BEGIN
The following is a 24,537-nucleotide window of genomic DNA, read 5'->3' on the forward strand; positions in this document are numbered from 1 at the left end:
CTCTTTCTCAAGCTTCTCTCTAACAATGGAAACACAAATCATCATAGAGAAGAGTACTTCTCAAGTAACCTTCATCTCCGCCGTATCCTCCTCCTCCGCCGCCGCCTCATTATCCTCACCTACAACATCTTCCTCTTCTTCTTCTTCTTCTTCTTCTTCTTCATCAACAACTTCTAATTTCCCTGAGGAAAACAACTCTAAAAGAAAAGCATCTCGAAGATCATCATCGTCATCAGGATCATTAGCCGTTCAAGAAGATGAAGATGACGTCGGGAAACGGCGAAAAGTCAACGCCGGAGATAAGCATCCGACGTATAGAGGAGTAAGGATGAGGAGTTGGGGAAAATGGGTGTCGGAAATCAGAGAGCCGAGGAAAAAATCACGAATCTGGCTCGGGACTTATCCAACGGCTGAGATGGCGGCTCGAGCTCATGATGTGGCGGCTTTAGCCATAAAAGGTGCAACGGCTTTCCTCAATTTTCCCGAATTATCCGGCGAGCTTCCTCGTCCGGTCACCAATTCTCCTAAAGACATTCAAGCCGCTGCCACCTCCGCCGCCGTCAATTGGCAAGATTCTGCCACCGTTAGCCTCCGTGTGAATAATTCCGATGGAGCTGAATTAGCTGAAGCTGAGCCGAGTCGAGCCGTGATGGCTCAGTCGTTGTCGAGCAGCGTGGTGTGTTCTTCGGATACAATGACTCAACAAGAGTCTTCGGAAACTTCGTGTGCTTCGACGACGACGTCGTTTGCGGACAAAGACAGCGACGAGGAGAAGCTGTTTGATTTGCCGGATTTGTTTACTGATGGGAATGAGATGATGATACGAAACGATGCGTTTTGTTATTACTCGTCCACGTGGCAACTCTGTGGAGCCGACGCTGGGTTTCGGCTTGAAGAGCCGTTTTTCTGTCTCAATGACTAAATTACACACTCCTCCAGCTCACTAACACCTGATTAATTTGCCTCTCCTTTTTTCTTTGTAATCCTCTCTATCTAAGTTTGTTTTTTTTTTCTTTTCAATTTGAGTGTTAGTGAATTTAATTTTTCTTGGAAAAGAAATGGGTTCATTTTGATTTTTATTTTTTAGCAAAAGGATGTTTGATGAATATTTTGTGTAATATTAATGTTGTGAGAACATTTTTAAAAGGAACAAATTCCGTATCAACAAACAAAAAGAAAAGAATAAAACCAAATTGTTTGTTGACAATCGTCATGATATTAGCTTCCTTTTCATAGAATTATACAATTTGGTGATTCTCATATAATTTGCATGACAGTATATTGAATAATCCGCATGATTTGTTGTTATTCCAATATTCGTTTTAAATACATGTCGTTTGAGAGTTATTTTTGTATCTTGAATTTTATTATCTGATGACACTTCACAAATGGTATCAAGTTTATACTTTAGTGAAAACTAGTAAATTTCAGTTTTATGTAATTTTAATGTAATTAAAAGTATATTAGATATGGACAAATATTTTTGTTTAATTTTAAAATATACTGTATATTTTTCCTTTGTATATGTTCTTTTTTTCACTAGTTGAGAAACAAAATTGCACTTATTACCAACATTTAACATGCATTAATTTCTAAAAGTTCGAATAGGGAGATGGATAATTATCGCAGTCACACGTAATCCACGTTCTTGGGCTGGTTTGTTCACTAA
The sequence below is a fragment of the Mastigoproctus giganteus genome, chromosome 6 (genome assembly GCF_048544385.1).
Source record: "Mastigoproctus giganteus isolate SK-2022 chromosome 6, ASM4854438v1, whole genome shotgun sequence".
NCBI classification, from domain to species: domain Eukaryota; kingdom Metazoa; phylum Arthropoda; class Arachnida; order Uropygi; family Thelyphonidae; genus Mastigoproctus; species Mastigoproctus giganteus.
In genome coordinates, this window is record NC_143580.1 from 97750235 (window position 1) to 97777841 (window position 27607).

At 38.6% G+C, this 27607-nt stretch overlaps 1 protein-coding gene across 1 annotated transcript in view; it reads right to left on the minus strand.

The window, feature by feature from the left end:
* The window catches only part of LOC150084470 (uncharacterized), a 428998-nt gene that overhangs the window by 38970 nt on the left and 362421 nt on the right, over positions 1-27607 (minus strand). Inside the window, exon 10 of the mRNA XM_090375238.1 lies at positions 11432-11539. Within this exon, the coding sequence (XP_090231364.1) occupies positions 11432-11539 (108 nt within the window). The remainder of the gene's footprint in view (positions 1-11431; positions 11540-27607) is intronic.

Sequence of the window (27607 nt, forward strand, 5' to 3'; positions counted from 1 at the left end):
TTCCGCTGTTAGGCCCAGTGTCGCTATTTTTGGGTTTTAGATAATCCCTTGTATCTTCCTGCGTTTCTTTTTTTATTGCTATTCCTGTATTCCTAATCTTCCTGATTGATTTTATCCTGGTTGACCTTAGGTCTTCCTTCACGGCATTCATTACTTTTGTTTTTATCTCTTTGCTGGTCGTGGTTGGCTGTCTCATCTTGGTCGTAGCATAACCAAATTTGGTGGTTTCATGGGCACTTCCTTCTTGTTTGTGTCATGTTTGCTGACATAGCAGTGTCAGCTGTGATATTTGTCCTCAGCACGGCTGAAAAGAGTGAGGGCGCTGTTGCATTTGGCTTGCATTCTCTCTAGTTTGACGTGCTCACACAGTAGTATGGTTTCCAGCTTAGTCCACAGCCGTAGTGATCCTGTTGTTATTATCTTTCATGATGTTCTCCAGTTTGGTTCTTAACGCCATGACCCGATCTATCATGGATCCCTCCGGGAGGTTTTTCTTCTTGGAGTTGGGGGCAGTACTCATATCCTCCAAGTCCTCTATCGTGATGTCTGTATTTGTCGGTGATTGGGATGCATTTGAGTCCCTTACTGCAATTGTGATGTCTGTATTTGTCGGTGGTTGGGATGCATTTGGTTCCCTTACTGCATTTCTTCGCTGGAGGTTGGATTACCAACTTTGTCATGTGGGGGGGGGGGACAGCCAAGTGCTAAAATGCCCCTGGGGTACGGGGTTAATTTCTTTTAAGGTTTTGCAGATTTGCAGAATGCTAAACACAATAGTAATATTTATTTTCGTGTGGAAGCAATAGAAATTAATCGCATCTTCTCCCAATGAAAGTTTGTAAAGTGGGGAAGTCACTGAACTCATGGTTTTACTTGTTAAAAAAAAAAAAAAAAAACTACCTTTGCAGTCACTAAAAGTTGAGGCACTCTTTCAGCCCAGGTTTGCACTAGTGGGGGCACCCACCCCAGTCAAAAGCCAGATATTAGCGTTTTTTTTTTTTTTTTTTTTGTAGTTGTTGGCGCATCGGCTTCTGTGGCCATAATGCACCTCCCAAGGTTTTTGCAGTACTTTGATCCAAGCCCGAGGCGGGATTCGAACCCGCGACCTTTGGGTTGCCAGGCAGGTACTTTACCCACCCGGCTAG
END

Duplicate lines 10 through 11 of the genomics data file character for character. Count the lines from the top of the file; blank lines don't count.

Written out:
Sequence of the window (27607 nt, forward strand, 5' to 3'; positions counted from 1 at the left end):
TTCCGCTGTTAGGCCCAGTGTCGCTATTTTTGGGTTTTAGATAATCCCTTGTATCTTCCTGCGTTTCTTTTTTTATTGCTATTCCTGTATTCCTAATCTTCCTGATTGATTTTATCCTGGTTGACCTTAGGTCTTCCTTCACGGCATTCATTACTTTTGTTTTTATCTCTTTGCTGGTCGTGGTTGGCTGTCTCATCTTGGTCGTAGCATAACCAAATTTGGTGGTTTCATGGGCACTTCCTTCTTGTTTGTGTCATGTTTGCTGACATAGCAGTGTCAGCTGTGATATTTGTCCTCAGCACGGCTGAAAAGAGTGAGGGCGCTGTTGCATTTGGCTTGCATTCTCTCTAGTTTGACGTGCTCACACAGTAGTATGGTTTCCAGCTTAGTCCACAGCCGTAGTGATCCTGTTGTTATTATCTTTCATGATGTTCTCCAGTTTGGTTCTTAACGCCATGACCCGATCTATCATGGATCCCTCCGGGAGGTTTTTCTTCTTGGAGTTGGGGGCAGTACTCATATCCTCCAAGTCCTCTATCGTGATGTCTGTATTTGTCGGTGATTGGGATGCATTTGAGTCCCTTACTGCAATTGTGATGTCTGTATTTGTCGGTGGTTGGGATGCATTTGGTTCCCTTACTGCATTTCTTCGCTGGAGGTTGGATTACCAACTTTGTCATGTGGGGGGGGGGGACAGCCAAGTGCTAAAATGCCCCTGGGGTACGGGGTTAATTTCTTTTAAGGTTTTGCAGATTTGCAGAATGCTAAACACAATAGTAATATTTATTTTCGTGTGGAAGCAATAGAAATTAATCGCATCTTCTCCCAATGAAAGTTTGTAAAGTGGGGAAGTCACTGAACTCATGGTTTTACTTGTTAAAAAAAAAAAAAAAAAACTACCTTTGCAGTCACTAAAAGTTGAGGCACTCTTTCAGCCCAGGTTTGCACTAGTGGGGGCACCCACCCCAGTCAAAAGCCAGATATTAGCGTTTTTTTTTTTTTTTTTTTTGTAGTTGTTGGCGCATCGGCTTCTGTGGCCATAATGCACCTCCCAAGGTTTTTGCAGTACTTTGATCCAAGCCCGAGGCGGGATTCGAACCCGCGACCTTTGGGTTGCCAGGCAGGTACTTTACCCACCCGGCTAG